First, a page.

Like most other rural parts of France, the Gévaudan was infested with wolves. There are still about 30 place names in the Lozère derived from ‘loup’ or ‘loube’, and more than two thousand in France as a whole. The infestations were usually blamed on a human or sub-human agency: wars that sent wolves scampering into open country or caused a shortage of gunpowder; hordes of axe-wielding peasants who destroyed the wolves’ forest habitats after the Revolution; werewolves, who were still thought to be on the prowl in many parts of France in the early 20th century; and the spiteful wizards and witches called ‘meneurs de loups’, who had wolf-packs at their command. In Year 2 of the Revolutionary Calendar (1793-94), the government decreed a bounty of 40 livres for a wolf, 50 livres if it was pregnant, and 150 if it was known to have killed a man. The successful hunter was to submit his prize to the local mayor, who would send a note to the préfet with the wolf’s head. As late as 1842, huge packs were patrolling the Seine between Rouen and Jumièges. Wolves are one reason young Emma, the future Madame Bovary, finds the Norman countryside ‘less than amusing’.
It was not an especially newsworthy event, therefore, when, in June 1764, a powerful wolf began a gory spree, indulging in an orgy of what Smith, professionally, calls ‘lupine predation’. It struck first near a village now called Les Hubacs, just beyond the eastern edge of the Gévaudan, where it killed a 14-year-old girl who was tending livestock. It then moved on to Puylaurens (presumably the place now called Puylaurent), and then to the region of Langogne. A month later, it was terrorising the Margeride mountains, which would mean that it had travelled 20 miles to the north-west. The beast was distinguished by a peculiar gastronomic refinement and versatility which seemed unlupine. If newspaper reports can be believed, it preferred small girls, and was able to undress them before devouring them. Often, it removed the victim’s head and drank all her blood. It knew how to crack a skull neatly and lick out all the tissue.
By the end of 1765, the Beast of the Gévaudan had helped itself to 60 people, and was one of the most famous living things in Europe. ‘The eyes and feet of people from across France and beyond raced towards the Gévaudan like moths to a flame,’ Smith says. One newspaper, the Courrier d’Avignon, was so devoted to the story that it could have called itself the Daily Beast: it published 98 articles on the scourge in 13 months. Its editor, whose career occupies several pages of the book, seems to have been addicted to a form of lupine pornography. One ravishing maiden from the Margeride mountains, whose ‘lovely face could tame a Rhinoceros’, had been taken from behind by the cunning beast. Her sister turned to look. ‘And what did she see? The head of her dear sister falling to the ground while the body remained upright.’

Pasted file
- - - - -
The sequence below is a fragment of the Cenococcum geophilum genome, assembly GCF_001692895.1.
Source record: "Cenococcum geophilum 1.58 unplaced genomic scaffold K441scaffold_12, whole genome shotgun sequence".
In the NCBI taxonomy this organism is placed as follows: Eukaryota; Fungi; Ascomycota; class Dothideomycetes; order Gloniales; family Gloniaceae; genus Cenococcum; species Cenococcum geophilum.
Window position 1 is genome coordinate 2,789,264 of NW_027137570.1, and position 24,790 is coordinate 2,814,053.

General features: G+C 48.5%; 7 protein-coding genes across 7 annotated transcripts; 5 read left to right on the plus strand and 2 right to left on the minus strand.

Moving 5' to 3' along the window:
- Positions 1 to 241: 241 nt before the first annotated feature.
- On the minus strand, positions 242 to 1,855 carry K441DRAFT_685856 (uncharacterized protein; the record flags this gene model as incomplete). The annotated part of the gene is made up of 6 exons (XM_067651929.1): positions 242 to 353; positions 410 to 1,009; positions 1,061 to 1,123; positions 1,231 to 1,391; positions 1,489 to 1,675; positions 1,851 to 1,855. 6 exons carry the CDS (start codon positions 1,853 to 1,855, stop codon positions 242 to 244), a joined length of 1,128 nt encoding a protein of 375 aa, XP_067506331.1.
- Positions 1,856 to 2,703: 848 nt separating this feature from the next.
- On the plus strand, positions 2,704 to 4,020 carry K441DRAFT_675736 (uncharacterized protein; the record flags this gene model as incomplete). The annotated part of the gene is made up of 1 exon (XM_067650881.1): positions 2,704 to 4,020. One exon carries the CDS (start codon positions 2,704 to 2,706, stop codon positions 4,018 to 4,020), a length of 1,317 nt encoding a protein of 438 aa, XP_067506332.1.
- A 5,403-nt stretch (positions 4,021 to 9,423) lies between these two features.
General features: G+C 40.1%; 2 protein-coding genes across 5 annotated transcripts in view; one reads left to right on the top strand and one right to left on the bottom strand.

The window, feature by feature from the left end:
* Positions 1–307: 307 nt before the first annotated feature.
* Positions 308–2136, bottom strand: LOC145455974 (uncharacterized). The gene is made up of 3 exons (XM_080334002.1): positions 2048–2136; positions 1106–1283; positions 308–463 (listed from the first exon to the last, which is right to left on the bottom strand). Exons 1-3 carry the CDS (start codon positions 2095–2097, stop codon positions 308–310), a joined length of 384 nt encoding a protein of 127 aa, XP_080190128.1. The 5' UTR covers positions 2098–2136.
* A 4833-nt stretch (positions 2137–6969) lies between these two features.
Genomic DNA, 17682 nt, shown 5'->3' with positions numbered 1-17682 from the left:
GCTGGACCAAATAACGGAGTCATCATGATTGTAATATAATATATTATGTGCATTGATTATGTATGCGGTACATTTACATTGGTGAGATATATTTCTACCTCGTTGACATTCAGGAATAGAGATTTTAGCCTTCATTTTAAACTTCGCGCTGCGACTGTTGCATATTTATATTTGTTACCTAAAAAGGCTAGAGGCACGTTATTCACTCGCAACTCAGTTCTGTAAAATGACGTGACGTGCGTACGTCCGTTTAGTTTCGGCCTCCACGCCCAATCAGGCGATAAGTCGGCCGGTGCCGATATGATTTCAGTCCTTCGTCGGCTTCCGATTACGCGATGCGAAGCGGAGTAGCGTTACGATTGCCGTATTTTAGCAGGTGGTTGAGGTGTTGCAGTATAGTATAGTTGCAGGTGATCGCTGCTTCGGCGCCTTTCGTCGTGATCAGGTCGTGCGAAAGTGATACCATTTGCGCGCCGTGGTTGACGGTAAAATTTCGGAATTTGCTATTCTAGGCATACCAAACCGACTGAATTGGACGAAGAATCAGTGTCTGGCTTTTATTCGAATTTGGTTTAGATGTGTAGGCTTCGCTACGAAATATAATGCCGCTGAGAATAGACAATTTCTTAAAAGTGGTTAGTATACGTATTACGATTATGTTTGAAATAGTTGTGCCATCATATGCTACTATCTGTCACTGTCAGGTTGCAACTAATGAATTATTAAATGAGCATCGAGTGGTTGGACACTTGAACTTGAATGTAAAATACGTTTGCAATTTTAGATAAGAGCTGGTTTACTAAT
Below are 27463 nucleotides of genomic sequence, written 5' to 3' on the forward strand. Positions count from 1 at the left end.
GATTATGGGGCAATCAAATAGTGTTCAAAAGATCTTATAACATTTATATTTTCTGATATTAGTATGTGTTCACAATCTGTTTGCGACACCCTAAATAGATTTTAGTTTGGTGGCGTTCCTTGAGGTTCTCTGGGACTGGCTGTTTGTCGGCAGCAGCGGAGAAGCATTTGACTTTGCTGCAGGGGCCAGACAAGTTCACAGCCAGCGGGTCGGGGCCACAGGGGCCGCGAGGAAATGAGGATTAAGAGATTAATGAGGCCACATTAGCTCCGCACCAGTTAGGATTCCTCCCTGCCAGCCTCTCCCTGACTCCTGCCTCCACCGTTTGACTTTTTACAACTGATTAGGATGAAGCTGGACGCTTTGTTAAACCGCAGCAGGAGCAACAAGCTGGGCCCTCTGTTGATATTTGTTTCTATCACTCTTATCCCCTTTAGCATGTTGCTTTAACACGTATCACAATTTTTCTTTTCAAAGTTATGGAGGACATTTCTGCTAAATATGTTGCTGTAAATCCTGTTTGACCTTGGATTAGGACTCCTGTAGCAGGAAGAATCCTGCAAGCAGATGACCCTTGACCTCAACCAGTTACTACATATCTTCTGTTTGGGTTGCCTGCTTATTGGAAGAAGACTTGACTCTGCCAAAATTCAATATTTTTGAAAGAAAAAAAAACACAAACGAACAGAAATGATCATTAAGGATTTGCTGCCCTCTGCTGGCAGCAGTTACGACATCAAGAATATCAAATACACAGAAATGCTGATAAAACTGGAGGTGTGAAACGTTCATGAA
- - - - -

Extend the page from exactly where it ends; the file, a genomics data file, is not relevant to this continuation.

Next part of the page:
It must have been pleasant to sit with one’s copy of the Courrier in the warmth of Avignon, gazing across the Rhône at the forested hills, imagining the horrors that lay beyond the wild Cévennes. As Smith points out, within living memory the Protestant Camisards of the Cévennes had themselves been hunted down and exterminated by government troops. ‘Through their intractable rebelliousness and their success in eluding the determined forces of the crown, they raised the spectre of a hidden and untameable enemy, of which the Beast of the Gévaudan would later provide unwelcome reminders.’ Shortly before the beast began its spree, troops were still being used to ‘rehabilitate’ Protestants in the region of Nîmes. The 79-year-old bishop of Mende, the capital of the Gévaudan, issued a circular in which he identified the beast as a messenger from God, sent to punish the local people for their spiritual failings. A popular French natural historian and cryptozoologist, whom Smith understandably does not mention, suggested in 1980 that the beast – or some of its incarnations – was actually a pack of large dogs or a hyena that vengeful Protestant hunters unleashed on Catholic peasants.